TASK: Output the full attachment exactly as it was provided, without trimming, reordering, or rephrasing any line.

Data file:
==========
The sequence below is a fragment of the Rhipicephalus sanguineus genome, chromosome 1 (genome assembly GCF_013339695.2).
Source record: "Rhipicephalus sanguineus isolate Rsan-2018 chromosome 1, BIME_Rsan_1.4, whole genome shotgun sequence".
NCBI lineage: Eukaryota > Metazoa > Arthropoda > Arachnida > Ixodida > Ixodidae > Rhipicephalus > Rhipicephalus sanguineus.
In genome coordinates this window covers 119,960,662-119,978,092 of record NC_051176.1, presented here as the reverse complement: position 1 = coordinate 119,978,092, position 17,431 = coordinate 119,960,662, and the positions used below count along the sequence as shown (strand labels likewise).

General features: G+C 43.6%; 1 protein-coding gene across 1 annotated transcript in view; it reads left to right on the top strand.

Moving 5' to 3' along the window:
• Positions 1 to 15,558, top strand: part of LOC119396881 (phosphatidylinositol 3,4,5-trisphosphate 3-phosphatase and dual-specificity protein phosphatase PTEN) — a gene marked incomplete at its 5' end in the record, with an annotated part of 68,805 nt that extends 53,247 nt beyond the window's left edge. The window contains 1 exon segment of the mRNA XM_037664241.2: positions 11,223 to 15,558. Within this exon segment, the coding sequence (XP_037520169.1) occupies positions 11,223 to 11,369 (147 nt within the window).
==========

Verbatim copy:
The sequence below is a fragment of the Rhipicephalus sanguineus genome, chromosome 1 (genome assembly GCF_013339695.2).
Source record: "Rhipicephalus sanguineus isolate Rsan-2018 chromosome 1, BIME_Rsan_1.4, whole genome shotgun sequence".
NCBI lineage: Eukaryota > Metazoa > Arthropoda > Arachnida > Ixodida > Ixodidae > Rhipicephalus > Rhipicephalus sanguineus.
In genome coordinates this window covers 119,960,662-119,978,092 of record NC_051176.1, presented here as the reverse complement: position 1 = coordinate 119,978,092, position 17,431 = coordinate 119,960,662, and the positions used below count along the sequence as shown (strand labels likewise).

General features: G+C 43.6%; 1 protein-coding gene across 1 annotated transcript in view; it reads left to right on the top strand.

Moving 5' to 3' along the window:
• Positions 1 to 15,558, top strand: part of LOC119396881 (phosphatidylinositol 3,4,5-trisphosphate 3-phosphatase and dual-specificity protein phosphatase PTEN) — a gene marked incomplete at its 5' end in the record, with an annotated part of 68,805 nt that extends 53,247 nt beyond the window's left edge. The window contains 1 exon segment of the mRNA XM_037664241.2: positions 11,223 to 15,558. Within this exon segment, the coding sequence (XP_037520169.1) occupies positions 11,223 to 11,369 (147 nt within the window).